Commits should have a very descriptive message and are usually written in the imperative, present tense. "Add Learning Git blog post + featured image" should work nicely in this case.
Now, let's make a change. I will replace our featured image with a new one, with different colors. If I go back to Tower and select the image file, I can quickly see the difference between the old image and the new one.
The Image Diff feature is very helpful and works with all the most popular image formats (PNG, JPG, GIF, BMP, TIFF, JPEG2000, and HEIC).
For some file formats, such as PDF or DOCX, you will need to install a diff tool to view the "before and after". Here are our recommendations for macOS and Windows — Tower supports the most popular ones.
Finally, let's commit our change. "Replace Featured Image" seems like a good commit message for this one.
If you then head over to the "History" tab, you will see your entire commit history. We don't have a lot going on yet, but this will be a valuable tab in the long run. On the right, you can see the list of files that were modified and other interesting bits of information, such as the author and time of the commit.
If you ever need to retrieve an earlier version of your work, click on the commit that has the version you are looking for, and right-click the file you want to recover. Choose "Export [file] at revision [revision]" and a location to place the file.
Congrats! You now understand the basics of Version Control! 🎉
On to the collaboration part...
3. How Git and GitHub Work for Collaboration
Many people can contribute to a single repository — we just need a cloud-based hosting platform so that everyone can work together on projects and keep everything in sync. That's where GitHub (or a similar platform, like BitBucket or GitLab) steps in.
You can upload your project to GitHub so that the entire world can see it, or make it private so that only your team can access it. Anyone with access to it can download the entire project (known as "cloning" the repository), saving everyone the hassle of emailing ZIP files back and forth.
"Clone" creates a linked copy that will stay in sync with the repository. This means that you can add commits to the repository right away. "Fork" is a slightly different action, that also downloads the entire repository, but keeps it completely independent — this is the best solution when you want to make changes but don't have permissions to update the original repository.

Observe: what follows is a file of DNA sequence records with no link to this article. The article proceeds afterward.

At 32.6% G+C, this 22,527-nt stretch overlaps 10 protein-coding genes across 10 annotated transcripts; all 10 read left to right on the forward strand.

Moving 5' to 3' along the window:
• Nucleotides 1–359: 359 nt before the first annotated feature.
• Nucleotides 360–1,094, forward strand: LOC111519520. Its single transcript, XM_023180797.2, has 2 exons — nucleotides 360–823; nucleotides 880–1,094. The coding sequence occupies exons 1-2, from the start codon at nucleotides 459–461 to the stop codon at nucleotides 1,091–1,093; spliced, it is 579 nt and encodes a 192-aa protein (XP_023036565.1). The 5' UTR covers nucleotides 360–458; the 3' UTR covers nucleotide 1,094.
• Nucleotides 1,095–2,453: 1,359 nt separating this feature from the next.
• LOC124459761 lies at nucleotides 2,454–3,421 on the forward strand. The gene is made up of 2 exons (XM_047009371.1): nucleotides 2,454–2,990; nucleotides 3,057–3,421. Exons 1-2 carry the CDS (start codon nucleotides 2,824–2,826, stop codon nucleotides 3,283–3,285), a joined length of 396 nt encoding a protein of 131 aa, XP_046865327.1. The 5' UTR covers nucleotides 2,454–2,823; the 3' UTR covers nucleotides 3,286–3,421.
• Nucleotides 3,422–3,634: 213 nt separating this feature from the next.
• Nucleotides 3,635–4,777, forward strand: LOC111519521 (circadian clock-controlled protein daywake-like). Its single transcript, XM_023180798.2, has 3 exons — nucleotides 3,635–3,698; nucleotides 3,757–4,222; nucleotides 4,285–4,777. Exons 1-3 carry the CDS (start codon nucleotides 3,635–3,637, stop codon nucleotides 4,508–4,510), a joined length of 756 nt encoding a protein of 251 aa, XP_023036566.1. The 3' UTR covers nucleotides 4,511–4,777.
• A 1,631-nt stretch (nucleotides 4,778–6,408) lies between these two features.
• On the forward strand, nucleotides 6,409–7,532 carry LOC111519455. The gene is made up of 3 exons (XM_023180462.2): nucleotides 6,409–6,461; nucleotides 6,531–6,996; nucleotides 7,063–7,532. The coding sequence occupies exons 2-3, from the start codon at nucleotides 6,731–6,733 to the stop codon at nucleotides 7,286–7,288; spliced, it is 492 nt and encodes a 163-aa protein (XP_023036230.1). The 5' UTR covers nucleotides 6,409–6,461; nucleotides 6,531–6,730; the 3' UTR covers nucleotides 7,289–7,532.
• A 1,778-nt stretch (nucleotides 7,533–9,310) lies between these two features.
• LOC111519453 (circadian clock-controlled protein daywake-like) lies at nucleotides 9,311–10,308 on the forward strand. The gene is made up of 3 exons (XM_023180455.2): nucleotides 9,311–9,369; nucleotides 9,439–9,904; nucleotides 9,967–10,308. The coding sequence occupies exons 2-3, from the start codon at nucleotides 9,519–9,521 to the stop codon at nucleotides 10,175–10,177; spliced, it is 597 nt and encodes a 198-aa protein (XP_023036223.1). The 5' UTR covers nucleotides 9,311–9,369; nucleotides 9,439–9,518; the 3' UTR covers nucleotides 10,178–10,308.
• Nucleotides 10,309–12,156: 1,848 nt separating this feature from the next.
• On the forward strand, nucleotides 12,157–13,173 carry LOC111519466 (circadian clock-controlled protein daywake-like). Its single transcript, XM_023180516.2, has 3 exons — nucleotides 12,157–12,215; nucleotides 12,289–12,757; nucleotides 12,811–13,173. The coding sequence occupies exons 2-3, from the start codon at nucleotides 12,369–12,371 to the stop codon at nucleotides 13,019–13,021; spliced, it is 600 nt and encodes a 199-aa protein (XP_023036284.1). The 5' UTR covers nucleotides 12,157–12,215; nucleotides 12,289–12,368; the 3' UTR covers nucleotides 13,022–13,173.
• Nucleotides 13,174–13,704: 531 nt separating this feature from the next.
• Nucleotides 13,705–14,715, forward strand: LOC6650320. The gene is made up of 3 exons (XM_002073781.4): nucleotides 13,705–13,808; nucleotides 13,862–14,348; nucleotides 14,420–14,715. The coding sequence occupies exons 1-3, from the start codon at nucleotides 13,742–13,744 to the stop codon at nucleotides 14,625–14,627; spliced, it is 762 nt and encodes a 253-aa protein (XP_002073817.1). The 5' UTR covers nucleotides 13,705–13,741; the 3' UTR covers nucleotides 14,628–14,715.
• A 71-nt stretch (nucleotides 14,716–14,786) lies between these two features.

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When working with a team, it's important to make sure you have the latest copy of the repository; we call this "pull" — the action of downloading the most recent changes to your local repository (the one in your computer) so that it stays up to date. Conversely, whenever you make a change and commit it, you should "push" it to the remote repository (the one hosted on GitHub or similar platform), so that everyone can find your work. Pulling and pushing are vital to keep everything in sync.
As projects grow, you may feel you should isolate your work from others, so that other changes do not affect the files you are working on. Welcome to the routine of "branching" — it's common practice to create a new branch whenever you want to implement a change, and then "merge" your branch into the primary branch. Branching is one of Git's most powerful features.
Pushing and merging will work as advertised as long as you have write access to the repository. But what if you wanted to contribute and this wasn't the case? There's a solution for that!
After forking the repository to add your changes and pushing them back to your remote repository, you can create a "Pull Request" on GitHub (or similar platform) so that the author(s) of the original repository can review your work and decide if they want to integrate your changes or not. Keep in mind that you can create PRs in repositories you have write permissions too, if you prefer to have someone review your work.
Phew, those were quite a lot of new concepts! Here is a small cheat sheet that sums everything we covered in this section.
It can look intimidating at first, but after performing these actions a couple of times, you will be able to collaborate easily.
Let's see how Tower can help us in this scenario.
4. Collaborating in Tower
Let's start by witnessing how simple it is to clone a repository with Tower. Click on "View > Show Services" (or the "cloud" icon) to navigate to the "Services" view. Choose the online service that is hosting the repository, enter your credentials and voilà — Tower is now linked to all the repositories listed on that service.
In the screenshot above, I had already entered my GitHub credentials. Once authenticated, I can view my entire list of projects and clone the repository I'm looking for.